« Marine Corps Offers Yoga, Massages to Marriages Strained by War | Main | Lejeune unit ships off for Iraq »

Marines Make Kids Happy During Patrol

HIT, Iraq - Lance Cpl. Edwin S. Contreras, an assault man with Company I, 3rd Battalion, 4th Marine Regiment, Regimental Combat Team 5, knows the best way to let the Iraqi people know that Marines are here to help is through the children.

http://www.military.com/news/article/marine-corps-news/marines-make-kids-happy-during-patrol.html?wh=news

April 02, 2008
Marine Corps News|by Cpl. Erik Villagran

Marines with Company I conducted a security patrol March 29 through the city of Hit, Iraq, to ensure all is running smoothly in the city.

"The purpose of the patrol was to provide security for the people and to build rapport with them," said Lance Cpl. Brandon M. Barnes, 21, a team leader with Company I from Fairbanks, Alaska. "We're still looking for suspicious things or anything we can do to hinder insurgent activity."

As Marines walked through the city they handed out treats to kids who approached the patrols. Although some of the kids seemed timid at first, once they saw the candy their fears disappeared. Marines felt that making the extra effort for the kids would demonstrate the good Marines are doing.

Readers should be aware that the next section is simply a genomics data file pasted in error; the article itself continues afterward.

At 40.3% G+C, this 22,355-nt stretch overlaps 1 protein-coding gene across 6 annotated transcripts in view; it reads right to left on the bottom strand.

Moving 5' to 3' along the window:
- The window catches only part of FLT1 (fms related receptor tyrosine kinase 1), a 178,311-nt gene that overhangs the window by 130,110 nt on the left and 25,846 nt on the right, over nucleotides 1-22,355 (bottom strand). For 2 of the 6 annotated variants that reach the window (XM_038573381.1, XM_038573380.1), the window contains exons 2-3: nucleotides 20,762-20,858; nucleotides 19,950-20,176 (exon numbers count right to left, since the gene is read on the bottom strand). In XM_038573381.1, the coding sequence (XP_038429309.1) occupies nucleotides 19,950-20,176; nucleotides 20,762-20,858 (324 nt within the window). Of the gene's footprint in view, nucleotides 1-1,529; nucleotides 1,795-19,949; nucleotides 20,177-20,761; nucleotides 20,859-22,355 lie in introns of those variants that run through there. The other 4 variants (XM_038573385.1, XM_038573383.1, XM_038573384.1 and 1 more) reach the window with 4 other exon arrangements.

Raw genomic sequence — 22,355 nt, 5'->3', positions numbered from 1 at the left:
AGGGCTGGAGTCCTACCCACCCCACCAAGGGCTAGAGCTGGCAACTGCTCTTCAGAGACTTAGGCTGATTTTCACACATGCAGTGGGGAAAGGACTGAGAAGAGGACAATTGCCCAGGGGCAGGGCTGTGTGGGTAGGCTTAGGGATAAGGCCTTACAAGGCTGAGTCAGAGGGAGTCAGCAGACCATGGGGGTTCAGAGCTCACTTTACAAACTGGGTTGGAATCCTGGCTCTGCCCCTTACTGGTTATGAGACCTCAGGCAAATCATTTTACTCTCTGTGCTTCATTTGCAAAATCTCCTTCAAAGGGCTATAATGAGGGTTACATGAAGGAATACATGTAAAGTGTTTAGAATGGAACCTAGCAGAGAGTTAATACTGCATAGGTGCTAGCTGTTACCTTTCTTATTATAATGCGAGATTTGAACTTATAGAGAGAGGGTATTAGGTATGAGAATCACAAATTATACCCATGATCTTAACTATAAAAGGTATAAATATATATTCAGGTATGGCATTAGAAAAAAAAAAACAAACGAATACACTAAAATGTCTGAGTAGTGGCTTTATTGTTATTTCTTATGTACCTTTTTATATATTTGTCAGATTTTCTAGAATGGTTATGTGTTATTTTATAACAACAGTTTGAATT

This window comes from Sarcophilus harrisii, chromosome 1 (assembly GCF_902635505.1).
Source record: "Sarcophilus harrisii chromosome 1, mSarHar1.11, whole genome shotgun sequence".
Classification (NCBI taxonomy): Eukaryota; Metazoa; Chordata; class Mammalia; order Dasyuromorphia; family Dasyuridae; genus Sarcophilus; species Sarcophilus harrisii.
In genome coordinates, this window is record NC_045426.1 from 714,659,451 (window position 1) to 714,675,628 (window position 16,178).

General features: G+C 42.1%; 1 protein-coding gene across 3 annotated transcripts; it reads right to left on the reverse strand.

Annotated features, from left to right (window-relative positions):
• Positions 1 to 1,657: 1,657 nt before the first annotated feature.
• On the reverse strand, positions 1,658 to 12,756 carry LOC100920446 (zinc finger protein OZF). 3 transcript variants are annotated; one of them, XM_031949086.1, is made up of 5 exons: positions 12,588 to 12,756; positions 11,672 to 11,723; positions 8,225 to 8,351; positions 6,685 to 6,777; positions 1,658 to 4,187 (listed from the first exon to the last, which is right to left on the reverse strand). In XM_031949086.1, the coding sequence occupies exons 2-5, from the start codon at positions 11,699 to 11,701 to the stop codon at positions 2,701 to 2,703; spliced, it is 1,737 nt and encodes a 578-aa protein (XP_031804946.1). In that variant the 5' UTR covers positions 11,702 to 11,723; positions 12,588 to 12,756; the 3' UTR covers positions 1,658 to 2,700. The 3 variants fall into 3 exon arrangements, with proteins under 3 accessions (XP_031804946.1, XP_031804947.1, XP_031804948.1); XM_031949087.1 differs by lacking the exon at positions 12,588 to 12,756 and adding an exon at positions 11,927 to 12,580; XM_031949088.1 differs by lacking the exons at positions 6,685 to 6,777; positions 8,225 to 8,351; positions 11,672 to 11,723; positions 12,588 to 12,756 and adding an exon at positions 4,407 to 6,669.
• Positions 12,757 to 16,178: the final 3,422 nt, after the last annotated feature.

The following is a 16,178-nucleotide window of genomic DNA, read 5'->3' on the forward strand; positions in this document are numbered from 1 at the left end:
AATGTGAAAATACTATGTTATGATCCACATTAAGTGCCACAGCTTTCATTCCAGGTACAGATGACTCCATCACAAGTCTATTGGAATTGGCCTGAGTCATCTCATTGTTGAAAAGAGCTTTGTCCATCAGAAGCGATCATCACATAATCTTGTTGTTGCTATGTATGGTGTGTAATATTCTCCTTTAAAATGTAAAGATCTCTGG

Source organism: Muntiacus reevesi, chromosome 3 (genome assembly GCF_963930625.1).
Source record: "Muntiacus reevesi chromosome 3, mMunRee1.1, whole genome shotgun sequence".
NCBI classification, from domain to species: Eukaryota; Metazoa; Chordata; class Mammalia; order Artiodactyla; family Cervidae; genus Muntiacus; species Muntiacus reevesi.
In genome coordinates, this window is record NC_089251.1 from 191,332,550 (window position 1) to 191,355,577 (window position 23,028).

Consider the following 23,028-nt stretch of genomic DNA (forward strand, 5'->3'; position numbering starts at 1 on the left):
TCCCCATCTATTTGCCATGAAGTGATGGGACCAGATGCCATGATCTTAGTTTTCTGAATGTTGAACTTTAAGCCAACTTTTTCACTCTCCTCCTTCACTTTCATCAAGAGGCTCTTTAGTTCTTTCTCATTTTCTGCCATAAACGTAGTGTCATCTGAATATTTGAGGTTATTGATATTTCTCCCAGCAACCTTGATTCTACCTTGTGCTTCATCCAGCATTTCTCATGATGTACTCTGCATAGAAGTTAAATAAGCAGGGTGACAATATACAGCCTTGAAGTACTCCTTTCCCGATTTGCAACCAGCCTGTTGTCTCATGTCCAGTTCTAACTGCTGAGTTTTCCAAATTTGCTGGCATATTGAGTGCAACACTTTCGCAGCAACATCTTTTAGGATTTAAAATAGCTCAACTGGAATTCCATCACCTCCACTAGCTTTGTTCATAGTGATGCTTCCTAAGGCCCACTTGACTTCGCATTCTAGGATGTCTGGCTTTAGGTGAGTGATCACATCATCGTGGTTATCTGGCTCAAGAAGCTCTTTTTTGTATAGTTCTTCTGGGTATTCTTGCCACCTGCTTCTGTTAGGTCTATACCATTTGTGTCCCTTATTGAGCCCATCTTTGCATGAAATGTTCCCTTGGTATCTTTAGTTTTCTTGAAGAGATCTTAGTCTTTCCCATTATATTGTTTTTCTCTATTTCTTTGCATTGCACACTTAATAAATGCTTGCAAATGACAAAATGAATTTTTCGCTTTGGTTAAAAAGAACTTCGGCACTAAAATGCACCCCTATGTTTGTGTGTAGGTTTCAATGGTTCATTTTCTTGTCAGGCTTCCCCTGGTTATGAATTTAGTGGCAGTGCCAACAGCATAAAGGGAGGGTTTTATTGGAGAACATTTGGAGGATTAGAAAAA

"Giving out candy is good for our rapport with the people," said Contreras, 19, from Pico Rivera, Calif. "We win over the hearts of the kids, the parents see that and we win the people over."

Barnes understands the importance of making the kids happy, but to keep kids from disrupting his patrol he had to tell them through an interpreter to keep their distance.

"We don't always bring candy out because when we do they like to swarm our patrols," Barnes said. "We only do it now and then so they know we're trying to help."

When Marines stopped at houses to speak with residents of the neighborhood, the kids followed and watched Marines post security.

"We got to sit down with some people and talk about some interesting stuff," Barnes said. "We try to put a face to the Marines so they know we're human too."

Marines asked questions through an interpreter and spent the majority of the time listening to what the people had to say. They received insight on how the community feels about the Iraq Provisional Security Force, Iraqi Police and Marines.

Marines left the last house on their patrol feeling good about how their patrol went.

"The patrol went smooth," Contreras said. "We got to talk to a lot of people. Most of our patrols are about building rapport with the people. We accomplished our mission out there."